The IVF Cycle Deconstructed
by Dr. Susan Conway
Most infertility patients know a little something about the IVF cycle. For couples in the early stages of their infertility journeys, in vitro fertilization, or IVF, is typically on the outskirts of their treatment radar. As you get further along in treatment, you may hear the term more often depending on your circumstances. Even so, it’s possible that you still have only a foggy idea of what is really involved.
If you are considering IVF, or are just curious as to what happens, having a clear understanding of the IVF steps can be helpful. Here is the IVF cycle deconstructed into its five major steps which will help answer questions such as: How do we get the eggs? What happens to the eggs and sperm in the lab? How are the embryos transferred back to the woman?
Stimulation of Ovaries
All IVF cycles begin with stimulating the ovaries so that they will produce multiple eggs. Medications are given daily as an injection in your abdomen, thigh or upper arm for ten to twelve days. We monitor you along the way with blood tests and ultrasounds to make sure your ovaries are responding correctly.
Egg retrieval is the next step in the IVF cycle and is a surgical procedure performed in an operating room. An anesthesia professional will be present during the procedure and will give you an intravenous sedation to make you sleepy.
During the egg retrieval procedure, we place a needle along with an ultrasound probe into your vagina. The needle will be gently moved through the back of your vagina into each mature follicle in your ovaries. Since the retrieval of eggs is done through the vagina, you will not have a cut or incision in your abdomen. The fluid from each follicle-along with the egg-is drawn through the needle. The egg retrieval procedure usually takes about 20 to 30 minutes, depending on the number of mature follicles you have.
After the egg retrieval procedure, we send you to rest in the recovery suite for about an hour. You might experience light vaginal bleeding and lower abdominal discomfort after.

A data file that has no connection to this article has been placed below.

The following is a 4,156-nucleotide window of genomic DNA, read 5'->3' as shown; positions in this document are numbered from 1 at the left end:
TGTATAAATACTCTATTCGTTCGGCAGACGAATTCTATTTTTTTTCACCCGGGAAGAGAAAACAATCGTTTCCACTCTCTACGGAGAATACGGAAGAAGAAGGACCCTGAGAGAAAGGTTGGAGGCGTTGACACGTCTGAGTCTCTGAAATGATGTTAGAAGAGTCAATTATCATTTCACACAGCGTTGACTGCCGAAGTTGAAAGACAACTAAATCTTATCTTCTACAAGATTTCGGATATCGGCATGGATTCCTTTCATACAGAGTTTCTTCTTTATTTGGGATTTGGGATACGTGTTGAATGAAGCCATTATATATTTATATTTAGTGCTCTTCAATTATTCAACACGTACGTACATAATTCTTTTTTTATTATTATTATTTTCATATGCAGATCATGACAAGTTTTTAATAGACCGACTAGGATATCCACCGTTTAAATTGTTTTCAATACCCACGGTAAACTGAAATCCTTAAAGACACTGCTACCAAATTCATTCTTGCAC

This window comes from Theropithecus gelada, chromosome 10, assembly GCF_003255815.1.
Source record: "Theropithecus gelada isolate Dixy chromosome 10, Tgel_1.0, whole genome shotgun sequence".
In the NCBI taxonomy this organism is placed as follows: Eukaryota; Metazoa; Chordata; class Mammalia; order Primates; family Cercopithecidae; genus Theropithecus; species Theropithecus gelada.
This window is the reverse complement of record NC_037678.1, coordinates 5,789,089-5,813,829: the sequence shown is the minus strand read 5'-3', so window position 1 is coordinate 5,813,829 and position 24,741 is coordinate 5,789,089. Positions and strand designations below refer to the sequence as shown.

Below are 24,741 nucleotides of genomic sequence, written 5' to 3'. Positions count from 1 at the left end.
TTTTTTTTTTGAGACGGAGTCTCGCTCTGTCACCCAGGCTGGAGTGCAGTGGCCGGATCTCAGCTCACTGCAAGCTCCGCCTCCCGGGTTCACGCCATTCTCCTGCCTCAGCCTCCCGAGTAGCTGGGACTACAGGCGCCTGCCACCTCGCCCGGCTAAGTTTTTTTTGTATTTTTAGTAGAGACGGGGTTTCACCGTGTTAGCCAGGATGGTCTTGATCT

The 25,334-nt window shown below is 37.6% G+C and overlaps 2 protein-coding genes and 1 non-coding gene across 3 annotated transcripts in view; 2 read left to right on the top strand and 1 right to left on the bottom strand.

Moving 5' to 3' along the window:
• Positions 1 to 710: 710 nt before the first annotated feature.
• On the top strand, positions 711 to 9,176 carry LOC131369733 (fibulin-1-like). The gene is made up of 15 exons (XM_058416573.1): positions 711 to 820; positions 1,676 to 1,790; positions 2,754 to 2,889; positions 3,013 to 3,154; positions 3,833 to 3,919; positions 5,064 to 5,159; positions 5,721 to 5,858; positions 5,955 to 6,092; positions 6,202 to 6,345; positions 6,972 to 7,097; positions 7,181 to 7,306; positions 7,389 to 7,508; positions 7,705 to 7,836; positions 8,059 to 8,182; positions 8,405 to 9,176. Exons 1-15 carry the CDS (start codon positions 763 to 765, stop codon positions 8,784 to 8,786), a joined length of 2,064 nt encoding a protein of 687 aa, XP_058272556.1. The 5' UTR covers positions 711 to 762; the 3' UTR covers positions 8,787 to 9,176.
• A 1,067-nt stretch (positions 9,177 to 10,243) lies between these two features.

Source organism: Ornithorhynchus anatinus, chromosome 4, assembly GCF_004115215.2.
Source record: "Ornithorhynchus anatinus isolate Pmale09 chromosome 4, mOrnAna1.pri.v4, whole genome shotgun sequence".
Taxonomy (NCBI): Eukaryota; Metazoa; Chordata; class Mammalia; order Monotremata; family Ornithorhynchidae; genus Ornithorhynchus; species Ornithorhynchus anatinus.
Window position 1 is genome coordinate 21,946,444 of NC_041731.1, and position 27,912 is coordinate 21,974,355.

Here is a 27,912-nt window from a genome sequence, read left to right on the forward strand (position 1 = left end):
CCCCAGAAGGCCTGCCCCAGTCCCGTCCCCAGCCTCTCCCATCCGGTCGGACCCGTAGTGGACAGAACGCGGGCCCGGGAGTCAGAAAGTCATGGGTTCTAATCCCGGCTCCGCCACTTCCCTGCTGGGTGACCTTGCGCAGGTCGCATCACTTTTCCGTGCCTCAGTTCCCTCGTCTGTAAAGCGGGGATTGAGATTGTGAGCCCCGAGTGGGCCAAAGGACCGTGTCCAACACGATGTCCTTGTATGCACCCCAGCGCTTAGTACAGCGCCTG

Fertilization and Embryo Culture
After we retrieve your eggs, they are placed in a special dish in our lab incubator for a minimum of three hours prior to insemination. This brings us to where your guy fits in on this special day. Your male partner will need to produce a sperm specimen for the IVF laboratory to use to fertilize the eggs. Or, if you are using a donor, his sperm will likely already be in our lab and ready to go.
Now it’s time for the magic to happen! This is the point where we bring the eggs and sperm together to create embryos by mixing them together in the lab dish. In cases of male factor infertility, we may use the ICSI technique (intracytoplasmic sperm injection) to fertilize the eggs. In this procedure, our embryologist will pick up a single sperm under the microscope that appears the most healthy, and inject it directly into the egg to fertilize it.
From here, we give your embryos a few days to divide and grow. After about five days we have a good idea if your embryos are viable and have developed into what we call the blastocyst stage. At this stage, we can decide whether to transfer the best looking embryo to your uterus or we may decide to freeze all the embryos to transfer at a later date. Still another option is to test the embryos for chromosomal abnormalities. If testing your embryos, we take a few cells from the outer shell of the embryo and send these off to another lab with these testing capabilities. Your embryos are frozen, and when the results come back, we transfer the embryo that contains the normal number of chromosomes.
During the embryo transfer, your embryo is placed through the cervix into the uterine cavity using a small catheter. This procedure usually requires no anesthesia, although a low dose of valium is occasionally given to help relax the uterus.
Following the embryo transfer, we recommend that you rest in bed for the remainder of the day. Following this, you should avoid strenuous exercise as well as not engage in sexual intercourse until the day of your pregnancy test.
The last step in the IVF cycle is always the hardest. The dreaded “2WW” – or two week wait. We know it will seem like the longest two weeks of your life. This is when Mother Nature takes its course and decides whether your embryo will successfully implant or not. During these two weeks, try your best to be patient and find activities to distract your thoughts and reduce your anxiety. Resist the urge to run out to the drugstore to purchase over the counter pregnancy tests.
When you come in for the pregnancy test, we will draw your blood to discover the level of the pregnancy hormone called HCG. We typically can get results back same day. After two days, we recheck your HCG again to make sure it is rising as expected for a viable pregnancy. Then, after about two weeks you will come back in for an ultrasound where we can get a good picture of the developing fetus in your uterus.
Dr. Susan Conway is a reproductive endocrinologist at Fertility Answers. She sees patients in our Lafayette office.